Summary: To use an elif branch in the ternary operator, use another ternary operator as the result of the else branch (nested ternary operator). The nested ternary operator
x if c0 else y if c1 else z returns
x if condition
c0 is met, else if (elif) condition
c1 is met, it returns
y, else it returns
Problem: You may have seen the ternary operator
x if c else y. Is there a similar ternary operator with an additional elif statement? In pseudocode, you want something like:
x if c elif y0 else y1
In other words: What’s the best way of extending the ternary operator to what you may call a “quaternary” operator?
Background: The most basic ternary operator
x if c else y consists of three operands
y. It is an expression with a return value. The ternary operator returns
x if the Boolean expression
c evaluates to
True. Otherwise, if the expression
c evaluates to
False, the ternary operator returns the alternative
Example: Say, you want to write the following if-then-else condition in a single line of code:
>>> x = 42 >>> if x > 42: >>> print("no") >>> elif x == 42: >>> print("yes") >>> else: >>> print("maybe") yes
The elif branch wins: you print the output
"yes" to the shell.
But how to do it in a single line of code? Just use the ternary operator with an elif statement won’t work (it’ll throw a syntax error):
Method: Nested Ternary Operator
The answer is simple: nest two ternary operators like so:
>>> print("no") if x > 42 else print("yes") if x == 42 else print("maybe") yes
If the value x is larger than 42, we print “no” to the shell. Otherwise, we execute the remainder of the code (which is a ternary operator by itself). If the value x is equal to 42, we print “yes”, otherwise “maybe”.
So by nesting multiple ternary operators, we can greatly increase our Python one-liner power!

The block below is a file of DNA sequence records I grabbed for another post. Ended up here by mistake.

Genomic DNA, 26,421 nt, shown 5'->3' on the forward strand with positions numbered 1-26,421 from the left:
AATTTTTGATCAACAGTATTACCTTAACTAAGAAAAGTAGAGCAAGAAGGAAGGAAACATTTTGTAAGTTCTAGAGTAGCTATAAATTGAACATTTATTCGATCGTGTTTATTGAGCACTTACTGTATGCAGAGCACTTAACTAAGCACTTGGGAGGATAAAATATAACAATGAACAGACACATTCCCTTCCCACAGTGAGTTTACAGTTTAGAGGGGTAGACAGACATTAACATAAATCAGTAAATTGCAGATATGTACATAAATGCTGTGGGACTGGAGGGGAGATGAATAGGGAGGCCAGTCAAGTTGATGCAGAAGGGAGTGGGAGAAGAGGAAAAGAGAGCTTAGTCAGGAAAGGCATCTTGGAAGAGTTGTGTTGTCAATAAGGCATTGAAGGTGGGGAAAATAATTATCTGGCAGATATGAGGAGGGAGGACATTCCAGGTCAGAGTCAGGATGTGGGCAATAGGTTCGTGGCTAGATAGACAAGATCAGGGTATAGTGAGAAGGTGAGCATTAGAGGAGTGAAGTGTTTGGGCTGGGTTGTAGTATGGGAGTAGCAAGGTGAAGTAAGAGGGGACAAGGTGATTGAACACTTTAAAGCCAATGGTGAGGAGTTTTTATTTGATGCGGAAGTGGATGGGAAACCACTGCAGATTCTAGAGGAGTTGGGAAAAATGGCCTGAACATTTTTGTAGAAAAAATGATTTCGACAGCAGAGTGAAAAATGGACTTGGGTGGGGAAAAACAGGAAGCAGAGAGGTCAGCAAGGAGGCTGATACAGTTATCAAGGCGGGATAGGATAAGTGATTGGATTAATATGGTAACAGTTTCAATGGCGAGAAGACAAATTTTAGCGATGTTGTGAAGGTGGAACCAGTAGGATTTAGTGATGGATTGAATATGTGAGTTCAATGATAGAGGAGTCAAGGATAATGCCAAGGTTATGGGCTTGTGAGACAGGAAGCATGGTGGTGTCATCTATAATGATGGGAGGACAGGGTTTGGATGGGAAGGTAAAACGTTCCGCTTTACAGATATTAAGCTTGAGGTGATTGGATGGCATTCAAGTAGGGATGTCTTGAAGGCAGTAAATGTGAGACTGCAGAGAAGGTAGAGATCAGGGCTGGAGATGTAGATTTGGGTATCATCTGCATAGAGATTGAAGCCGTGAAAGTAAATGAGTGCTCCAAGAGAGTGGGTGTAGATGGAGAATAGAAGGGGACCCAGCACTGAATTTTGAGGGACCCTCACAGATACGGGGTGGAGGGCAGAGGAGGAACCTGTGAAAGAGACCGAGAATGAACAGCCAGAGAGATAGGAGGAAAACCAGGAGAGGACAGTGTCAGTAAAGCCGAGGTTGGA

Try it yourself:
Exercise: Which method is more concise? Count the number of characters (or write a small script that does it for you ;))!
Python Ternary Multiple Elif
In the previous example, you’ve seen how a nested ternary operator semantically adds an elif branch. In theory, you can add an arbitrary number of elif branches by nesting more and more ternary operators:
# Method 1: If ... Elif ... Else x = 42 if x > 42: y = 1 elif x == 42: y = 2 elif x == 12: y = 3 else: y = 4 print(y) # 2 # Method 2: Nested Ternary Operator y = 1 if x > 42 else 2 if x == 42 else 3 if x == 12 else 4 print(y) # 2
However, readability suffers badly and you shouldn’t do anything of the sort. A simple mult-line
if ... elif ... elif ... else statement is better!
However, even if the nested ternary operator is more concise than an if-elif-else statement, it’s not recommended because of readability of your code. Most programmers don’t have any trouble understanding a simple if-elif-else statement. But a nested ternary operator is an advanced-level piece of Python code and especially beginners will struggle understanding it.
So, it’s great that you’ve expanded your One-Liner Superpower. But you should use it wisely!
Related Video: If-Then-Else in One Line of Python Code
Python One-Liners Book
Python programmers will improve their computer science skills with these useful one-liners.
Python One-Liners will teach you how to read and write “one-liners”: concise statements of useful functionality packed into a single line of code. You’ll learn how to systematically unpack and understand any line of Python code, and write eloquent, powerfully compressed Python like an expert.
The book’s five chapters cover tips and tricks, regular expressions, machine learning, core data science topics, and useful algorithms. Detailed explanations of one-liners introduce key computer science concepts and boost your coding and analytical skills. You’ll learn about advanced Python features such as list comprehension, slicing, lambda functions, regular expressions, map and reduce functions, and slice assignments. You’ll also learn how to:
• Leverage data structures to solve real-world problems, like using Boolean indexing to find cities with above-average pollution
• Use NumPy basics such as array, shape, axis, type, broadcasting, advanced indexing, slicing, sorting, searching, aggregating, and statistics
• Calculate basic statistics of multidimensional data arrays and the K-Means algorithms for unsupervised learning
• Create more advanced regular expressions using grouping and named groups, negative lookaheads, escaped characters, whitespaces, character sets (and negative characters sets), and greedy/nongreedy operators
• Understand a wide range of computer science topics, including anagrams, palindromes, supersets, permutations, factorials, prime numbers, Fibonacci numbers, obfuscation, searching, and algorithmic sorting
By the end of the book, you’ll know how to write Python at its most refined, and create concise, beautiful pieces of “Python art” in merely a single line.